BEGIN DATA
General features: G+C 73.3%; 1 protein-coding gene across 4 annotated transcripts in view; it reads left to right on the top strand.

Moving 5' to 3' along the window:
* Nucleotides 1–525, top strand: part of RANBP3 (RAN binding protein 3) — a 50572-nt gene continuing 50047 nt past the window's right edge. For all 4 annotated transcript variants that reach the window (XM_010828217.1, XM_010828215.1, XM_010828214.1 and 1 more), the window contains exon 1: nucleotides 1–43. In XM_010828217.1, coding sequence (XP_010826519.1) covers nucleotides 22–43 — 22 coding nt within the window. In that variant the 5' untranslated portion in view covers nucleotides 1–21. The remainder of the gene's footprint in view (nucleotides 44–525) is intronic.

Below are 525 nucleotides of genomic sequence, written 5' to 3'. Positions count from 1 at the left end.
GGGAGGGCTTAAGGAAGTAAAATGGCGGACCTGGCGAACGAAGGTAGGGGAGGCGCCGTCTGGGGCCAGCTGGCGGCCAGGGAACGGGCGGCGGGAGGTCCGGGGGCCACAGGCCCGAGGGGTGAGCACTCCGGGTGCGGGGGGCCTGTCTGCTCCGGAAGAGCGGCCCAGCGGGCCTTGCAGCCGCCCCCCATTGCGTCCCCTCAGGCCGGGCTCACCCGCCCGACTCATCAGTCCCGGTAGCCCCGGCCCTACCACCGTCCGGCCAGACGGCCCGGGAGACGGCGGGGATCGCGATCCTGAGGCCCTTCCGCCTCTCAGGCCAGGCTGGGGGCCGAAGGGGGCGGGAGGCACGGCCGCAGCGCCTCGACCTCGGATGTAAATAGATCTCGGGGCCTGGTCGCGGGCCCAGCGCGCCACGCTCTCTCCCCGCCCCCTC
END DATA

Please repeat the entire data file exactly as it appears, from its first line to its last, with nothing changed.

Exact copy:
General features: G+C 73.3%; 1 protein-coding gene across 4 annotated transcripts in view; it reads left to right on the top strand.

Moving 5' to 3' along the window:
* Nucleotides 1–525, top strand: part of RANBP3 (RAN binding protein 3) — a 50572-nt gene continuing 50047 nt past the window's right edge. For all 4 annotated transcript variants that reach the window (XM_010828217.1, XM_010828215.1, XM_010828214.1 and 1 more), the window contains exon 1: nucleotides 1–43. In XM_010828217.1, coding sequence (XP_010826519.1) covers nucleotides 22–43 — 22 coding nt within the window. In that variant the 5' untranslated portion in view covers nucleotides 1–21. The remainder of the gene's footprint in view (nucleotides 44–525) is intronic.

Below are 525 nucleotides of genomic sequence, written 5' to 3'. Positions count from 1 at the left end.
GGGAGGGCTTAAGGAAGTAAAATGGCGGACCTGGCGAACGAAGGTAGGGGAGGCGCCGTCTGGGGCCAGCTGGCGGCCAGGGAACGGGCGGCGGGAGGTCCGGGGGCCACAGGCCCGAGGGGTGAGCACTCCGGGTGCGGGGGGCCTGTCTGCTCCGGAAGAGCGGCCCAGCGGGCCTTGCAGCCGCCCCCCATTGCGTCCCCTCAGGCCGGGCTCACCCGCCCGACTCATCAGTCCCGGTAGCCCCGGCCCTACCACCGTCCGGCCAGACGGCCCGGGAGACGGCGGGGATCGCGATCCTGAGGCCCTTCCGCCTCTCAGGCCAGGCTGGGGGCCGAAGGGGGCGGGAGGCACGGCCGCAGCGCCTCGACCTCGGATGTAAATAGATCTCGGGGCCTGGTCGCGGGCCCAGCGCGCCACGCTCTCTCCCCGCCCCCTC